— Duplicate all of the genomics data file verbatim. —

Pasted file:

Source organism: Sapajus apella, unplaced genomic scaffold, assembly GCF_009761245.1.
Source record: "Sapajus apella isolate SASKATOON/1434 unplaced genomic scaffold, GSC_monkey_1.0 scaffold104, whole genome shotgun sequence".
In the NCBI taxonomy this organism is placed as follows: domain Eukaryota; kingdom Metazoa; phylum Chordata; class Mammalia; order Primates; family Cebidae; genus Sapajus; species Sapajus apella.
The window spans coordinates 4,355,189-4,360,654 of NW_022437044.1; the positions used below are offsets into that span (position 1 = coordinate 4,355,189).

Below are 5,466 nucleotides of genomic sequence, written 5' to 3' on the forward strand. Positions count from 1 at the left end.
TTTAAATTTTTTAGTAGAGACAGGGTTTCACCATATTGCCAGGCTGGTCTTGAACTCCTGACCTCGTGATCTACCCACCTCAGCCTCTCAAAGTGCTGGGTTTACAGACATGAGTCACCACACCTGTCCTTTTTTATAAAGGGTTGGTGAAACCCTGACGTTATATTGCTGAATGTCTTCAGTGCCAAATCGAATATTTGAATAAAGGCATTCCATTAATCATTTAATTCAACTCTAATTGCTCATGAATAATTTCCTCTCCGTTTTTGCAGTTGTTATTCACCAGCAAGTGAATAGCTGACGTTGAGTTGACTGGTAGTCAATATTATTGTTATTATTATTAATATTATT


Source organism: Sapajus apella, unplaced genomic scaffold, assembly GCF_009761245.1.
Source record: "Sapajus apella isolate SASKATOON/1434 unplaced genomic scaffold, GSC_monkey_1.0 scaffold104, whole genome shotgun sequence".
In the NCBI taxonomy this organism is placed as follows: domain Eukaryota; kingdom Metazoa; phylum Chordata; class Mammalia; order Primates; family Cebidae; genus Sapajus; species Sapajus apella.
The window spans coordinates 4,355,189-4,360,654 of NW_022437044.1; the positions used below are offsets into that span (position 1 = coordinate 4,355,189).

Below are 5,466 nucleotides of genomic sequence, written 5' to 3' on the forward strand. Positions count from 1 at the left end.
TTTAAATTTTTTAGTAGAGACAGGGTTTCACCATATTGCCAGGCTGGTCTTGAACTCCTGACCTCGTGATCTACCCACCTCAGCCTCTCAAAGTGCTGGGTTTACAGACATGAGTCACCACACCTGTCCTTTTTTATAAAGGGTTGGTGAAACCCTGACGTTATATTGCTGAATGTCTTCAGTGCCAAATCGAATATTTGAATAAAGGCATTCCATTAATCATTTAATTCAACTCTAATTGCTCATGAATAATTTCCTCTCCGTTTTTGCAGTTGTTATTCACCAGCAAGTGAATAGCTGACGTTGAGTTGACTGGTAGTCAATATTATTGTTATTATTATTAATATTATT